Perhaps more than ever, the regional associations in the promotional products industry are aligned with PPAI on the collaborative goals of pushing the promo community forward. In 2024, PPAI’s Regional Relations Committee (RRC) has big plans for that push, some of which involve leveraging the Association’s involvement.

Regionals And The RRC

Kara Keister, MAS, RRC delegate to the PPAI Board of Directors and owner of Social Good Promotions, compares regional associations to a localized version of PPAI.

“Basically, it’s a smaller scale version of PPAI,” Keister says. “They provide trade shows, industry education and networking opportunities but in your backyard.”

For Steven Lazarus, MAS, the RRC chair and VP of sales and marketing at Promotional Breezes, volunteering with a regional association is a way of giving back that becomes your own personal resource.

“I would consider it like your local chamber of commerce for the promotional products industry,” Lazarus says.

The full roster of the RRC includes:

  • Steven Lazarus, MAS, Committee Chair
  • Kara Keister, MAS, Regional Liaison to PPAI Board
  • Kendra Kirks-McDougal, MAS, HALO
  • Rocky Moreno, Executive Director, GCPPA, PPAMS, SPPA
  • KJ Summers, BAMKO
  • Jillian Fralick, MAS, SnugZ USA
  • Laura Munari, MAS, Executive Director, RMRPPA, AzPPA
  • Dana Porter, MAS, SAGE
  • Kate Alvarez, PromoShop
  • Quinn Bui, Rupt
  • Shannon Johnson, PPAI Staff Liaison
  • Christina Sanders, PPAI Staff Liaison (until March 25)
  • Stacey Felice, Executive Director, PPACW and PPAI Staff Liaison (as of March 25)

Many promo professionals over the years have sung a similar chorus when it comes to regional volunteerism: You get out of it even more than you put in.

“Volunteering at the regional level really changed the face of my career,” says Keister, who recently took over full ownership of Social Good Promotions.

Three Major Initiatives

At its meeting earlier this year at The PPAI Expo 2024, the RRC set forth three major initiatives to focus on in 2024. These big tent issues will be addressed by work groups within the RRC.

The first is membership. Regional associations are strengthened and made possible by the same people that they serve. “It’s important that the RRC stay on top of what challenges our members are facing as well as the successes they are experiencing to ensure their benefits as PPAI members remain relevant,” Lazarus says.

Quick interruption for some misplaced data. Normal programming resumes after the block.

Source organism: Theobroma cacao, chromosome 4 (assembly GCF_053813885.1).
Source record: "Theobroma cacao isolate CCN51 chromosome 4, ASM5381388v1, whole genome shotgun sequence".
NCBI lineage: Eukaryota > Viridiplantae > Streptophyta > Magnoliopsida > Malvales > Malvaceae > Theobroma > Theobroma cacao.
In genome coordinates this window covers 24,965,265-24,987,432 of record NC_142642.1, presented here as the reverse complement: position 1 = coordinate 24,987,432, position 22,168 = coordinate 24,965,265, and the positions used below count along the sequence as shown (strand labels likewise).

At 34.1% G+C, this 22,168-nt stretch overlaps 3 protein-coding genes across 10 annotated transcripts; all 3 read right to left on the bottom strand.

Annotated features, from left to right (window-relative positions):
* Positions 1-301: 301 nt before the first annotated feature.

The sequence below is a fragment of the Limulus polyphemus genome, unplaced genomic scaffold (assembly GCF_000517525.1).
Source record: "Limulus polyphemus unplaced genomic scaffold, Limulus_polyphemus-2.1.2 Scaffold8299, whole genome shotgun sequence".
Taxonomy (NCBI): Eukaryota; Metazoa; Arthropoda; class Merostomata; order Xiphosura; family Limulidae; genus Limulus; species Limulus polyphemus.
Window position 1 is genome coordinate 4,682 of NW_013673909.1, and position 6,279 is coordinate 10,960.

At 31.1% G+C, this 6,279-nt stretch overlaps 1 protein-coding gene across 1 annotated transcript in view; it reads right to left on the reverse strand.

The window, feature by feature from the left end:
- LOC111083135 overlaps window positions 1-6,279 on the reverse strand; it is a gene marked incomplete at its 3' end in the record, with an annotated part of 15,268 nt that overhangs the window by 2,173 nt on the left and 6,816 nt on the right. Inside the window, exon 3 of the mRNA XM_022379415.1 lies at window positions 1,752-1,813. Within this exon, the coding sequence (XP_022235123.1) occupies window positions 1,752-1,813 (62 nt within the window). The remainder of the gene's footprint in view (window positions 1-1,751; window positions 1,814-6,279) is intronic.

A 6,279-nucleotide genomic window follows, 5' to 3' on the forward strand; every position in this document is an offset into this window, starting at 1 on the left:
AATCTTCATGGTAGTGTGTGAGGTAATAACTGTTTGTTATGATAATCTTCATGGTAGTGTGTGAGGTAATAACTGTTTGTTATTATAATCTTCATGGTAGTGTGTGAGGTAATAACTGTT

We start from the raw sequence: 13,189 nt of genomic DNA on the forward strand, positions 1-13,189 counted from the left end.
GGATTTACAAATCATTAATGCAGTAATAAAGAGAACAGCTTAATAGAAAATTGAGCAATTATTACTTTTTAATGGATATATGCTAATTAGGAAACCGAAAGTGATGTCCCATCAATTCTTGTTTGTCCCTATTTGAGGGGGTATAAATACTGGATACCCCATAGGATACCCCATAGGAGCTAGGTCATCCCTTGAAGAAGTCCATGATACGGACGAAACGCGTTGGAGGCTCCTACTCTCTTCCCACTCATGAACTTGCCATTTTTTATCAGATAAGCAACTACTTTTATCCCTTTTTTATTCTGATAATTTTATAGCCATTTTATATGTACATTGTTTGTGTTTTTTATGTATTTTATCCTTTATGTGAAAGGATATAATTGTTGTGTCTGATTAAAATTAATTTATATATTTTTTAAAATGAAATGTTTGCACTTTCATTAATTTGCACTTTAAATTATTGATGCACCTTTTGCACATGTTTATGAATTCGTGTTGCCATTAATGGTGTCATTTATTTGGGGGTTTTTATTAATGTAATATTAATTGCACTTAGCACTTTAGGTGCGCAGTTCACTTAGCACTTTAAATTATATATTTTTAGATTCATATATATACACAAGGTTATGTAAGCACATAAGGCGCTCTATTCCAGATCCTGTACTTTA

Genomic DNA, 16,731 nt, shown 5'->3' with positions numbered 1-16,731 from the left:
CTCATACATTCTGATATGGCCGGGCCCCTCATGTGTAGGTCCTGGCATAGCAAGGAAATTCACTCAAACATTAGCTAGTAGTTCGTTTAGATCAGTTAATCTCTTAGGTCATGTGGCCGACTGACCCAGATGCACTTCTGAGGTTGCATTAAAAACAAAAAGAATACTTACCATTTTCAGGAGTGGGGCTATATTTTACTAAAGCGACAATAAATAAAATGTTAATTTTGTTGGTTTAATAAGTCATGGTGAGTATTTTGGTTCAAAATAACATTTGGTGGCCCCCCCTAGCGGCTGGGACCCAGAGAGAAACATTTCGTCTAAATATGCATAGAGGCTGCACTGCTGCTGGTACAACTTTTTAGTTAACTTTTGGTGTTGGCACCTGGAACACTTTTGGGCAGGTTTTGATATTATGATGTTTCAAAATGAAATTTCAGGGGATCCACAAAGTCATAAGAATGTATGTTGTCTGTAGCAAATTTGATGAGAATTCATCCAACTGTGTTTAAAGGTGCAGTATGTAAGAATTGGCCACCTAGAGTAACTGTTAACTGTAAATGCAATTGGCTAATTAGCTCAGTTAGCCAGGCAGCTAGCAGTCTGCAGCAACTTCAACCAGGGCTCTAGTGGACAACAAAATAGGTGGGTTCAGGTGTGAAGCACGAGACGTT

• By becoming members of PPAI as business service providers last year, regional associations receive a long list of benefits that comes with membership.
  • It also creates ongoing alignment with PPAI, which in part, helped create what the RRC is referring to as “the great PPAI roadshow,” in which PPAI leadership travels to regional association events for townhall sessions about the recent restructuring of PPAI’s membership.

The second area of focus for the RRC is professional development. PPAI has long served as a leader in industry education, which leaves plenty of opportunities to work with regional associations on learning sessions that are tailored to regional challenges.

Finally, the RRC is focused on regional collaboration. In an ideal world, no regional association is significantly stronger than the others, as each can provide a blueprint, and those blueprints should be shared.

  • Collaboration among regionals is not a new concept. Executive directors and boards have often shared best practices.
  • That level of communication must be fostered and maintained.

“The RRC aims to encourage this type of collaboration and is facilitating conversations to gather information, create playbooks and even encourage regionals to communicate successes and struggles so we can learn from each other,” Keister says.

This sort of collaboration is a macro version of what regionals offer all of their members, who are working together to create a more seamless promo landscape.

“Friendly competitors share ideas and help each other out through regional associations,” says Lazarus.